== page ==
Citroën is set to re-emerge as the most distinctively styled mainstream brand in the world by launching a new large saloon at the start of the next decade — and the new C-xperience concept hints at some of its themes.
The C-xperience was originally touted as a nonspecific concept looking at future design directions the firm could take. However, Autocar understands that it has in fact been created to test reaction to a reborn Citroën C5 and C6 family being launched and to make a statement that the company has no intention of retreating from the big saloon market.
Citroën CEO Linda Jackson has previously hinted at the firm’s ambition, recently saying: “We are a mainstream brand but have the ability to overturn the established codes of the mainstream. In fact, our customers now expect it. How far can we take that? Can we go high end? I would say yes. Whatever the segment is, we can do it, but in our own way.”
Suggesting that the firm’s ambitions in the large car market were far from dead, she added: “The separation [of Citroën] from DS presents us with enormous opportunities. It has allowed us to redefine and clarify our aims for the brand with no limits and with nothing off limits.”
The DS 5 was the largest car in Citroën’s portfolio prior to the separation, although a version of the C6 is still sold in China.
At 4.85 metres long, the C-xperience is a similar length to the last C6. Its low height (1.37m), long wheelbase (3.0m) and swooping roofline may have been designed more for dramatic effect, but they are also a sign of the Citroën design team’s determination to continue the left-field design strategy kick-started with the C4 Cactus in 2014. By comparison, a Ford Mondeo is 4.87m long and 1.5m tall and has a wheelbase of 2.8m.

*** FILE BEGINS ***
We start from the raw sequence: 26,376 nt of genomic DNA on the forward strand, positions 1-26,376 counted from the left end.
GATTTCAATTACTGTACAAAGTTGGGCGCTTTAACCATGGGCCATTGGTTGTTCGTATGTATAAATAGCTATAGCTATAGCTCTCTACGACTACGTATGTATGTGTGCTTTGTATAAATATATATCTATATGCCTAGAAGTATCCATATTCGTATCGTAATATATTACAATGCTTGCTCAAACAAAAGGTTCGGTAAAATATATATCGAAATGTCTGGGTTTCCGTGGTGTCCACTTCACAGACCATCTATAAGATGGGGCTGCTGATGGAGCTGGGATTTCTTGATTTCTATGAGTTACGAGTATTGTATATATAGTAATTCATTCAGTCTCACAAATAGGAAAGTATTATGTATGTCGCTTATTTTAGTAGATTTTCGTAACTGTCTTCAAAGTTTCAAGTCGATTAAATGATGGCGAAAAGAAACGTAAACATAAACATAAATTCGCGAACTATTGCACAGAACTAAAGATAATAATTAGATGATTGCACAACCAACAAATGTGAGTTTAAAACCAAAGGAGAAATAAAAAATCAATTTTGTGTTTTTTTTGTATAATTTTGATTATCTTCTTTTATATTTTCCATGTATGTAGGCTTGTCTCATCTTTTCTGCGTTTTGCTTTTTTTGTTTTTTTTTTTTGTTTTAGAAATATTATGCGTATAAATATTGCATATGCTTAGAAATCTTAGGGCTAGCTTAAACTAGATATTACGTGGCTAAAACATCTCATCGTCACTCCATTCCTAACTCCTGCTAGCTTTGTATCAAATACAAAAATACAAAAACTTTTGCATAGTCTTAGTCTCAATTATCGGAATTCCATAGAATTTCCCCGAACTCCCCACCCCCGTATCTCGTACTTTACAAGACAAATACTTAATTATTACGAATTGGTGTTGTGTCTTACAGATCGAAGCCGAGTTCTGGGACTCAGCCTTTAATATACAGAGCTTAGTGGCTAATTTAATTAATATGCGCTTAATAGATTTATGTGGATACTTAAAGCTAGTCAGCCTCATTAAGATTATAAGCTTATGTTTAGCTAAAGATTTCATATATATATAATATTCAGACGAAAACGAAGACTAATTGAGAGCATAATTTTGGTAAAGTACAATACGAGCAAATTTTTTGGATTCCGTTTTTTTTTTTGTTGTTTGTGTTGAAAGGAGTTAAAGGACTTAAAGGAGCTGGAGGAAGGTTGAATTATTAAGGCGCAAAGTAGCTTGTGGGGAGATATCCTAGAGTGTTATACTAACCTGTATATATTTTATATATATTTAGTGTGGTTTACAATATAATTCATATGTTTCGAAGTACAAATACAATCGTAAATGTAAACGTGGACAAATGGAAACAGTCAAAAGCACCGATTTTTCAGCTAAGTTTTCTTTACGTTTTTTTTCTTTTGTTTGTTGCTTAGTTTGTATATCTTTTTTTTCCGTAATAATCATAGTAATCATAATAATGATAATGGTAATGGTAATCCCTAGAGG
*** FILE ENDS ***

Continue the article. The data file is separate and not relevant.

However, Citroën hopes that it can stand out from established class leaders such as the Mondeo and Volkswagen Passat by invoking a more grown-up version of the design flair that has proved so successful on the C4 Cactus and that will be applied to the new C3 when it goes on sale later this year.
It is also no coincidence that the C-xperience name references the CX, which was built between 1974 and 1991, winning the European Car of the Year trophy in 1975 and scooping more than 1.2 million sales during its lifetime. The CX was notable for — and named after — an aerodynamic profile that bucked convention and set new trends when it was originally launched.
The new C5 and C6 would benefit not just from striking exterior design but would also get a similarly uncluttered dashboard, large touchscreen and lounge-like chairs in the front and rear.
“Our core message is ‘Be different, feel good’, and every car we build will embody that philosophy,” said Jackson.
Citroën’s Advanced Comfort programme will be key, too. Although this is expected to be introduced before the new saloons arrive, its basic tenet of using an all-new suspension system to put ride comfort at the heart of the car’s make-up, while also filtering out external noise and vibration, brings Citroën back to its historical core strength of creating visually arresting cars that prioritise comfort. Potentially, it also gives Citroën a technological edge over its rivals, underpinning another core brand value established under Jackson’s leadership of offering cuttingedge technology.
“We have the history and the DNA to build unique and rewarding cars,” said Jackson. “We want Citroën to be an attractive, aspirational and iconic brand, whichever segment it is operating in.”
The success of a new C5 and C6 hinges on the cars being popular in the Chinese and Asian markets, where large saloon cars still sell well. Although it is likely the cars would be sold in Europe as well, sales of large saloons have plummeted in recent years as buyers have switched to SUVs. The C5, for instance, sold 145,000 units in Europe in 2002 but just 14,000 last year. The C6, meanwhile, peaked at 7000 units in Europe in 2007 but sold fewer than 1000 units by the time it was killed off in 2012.
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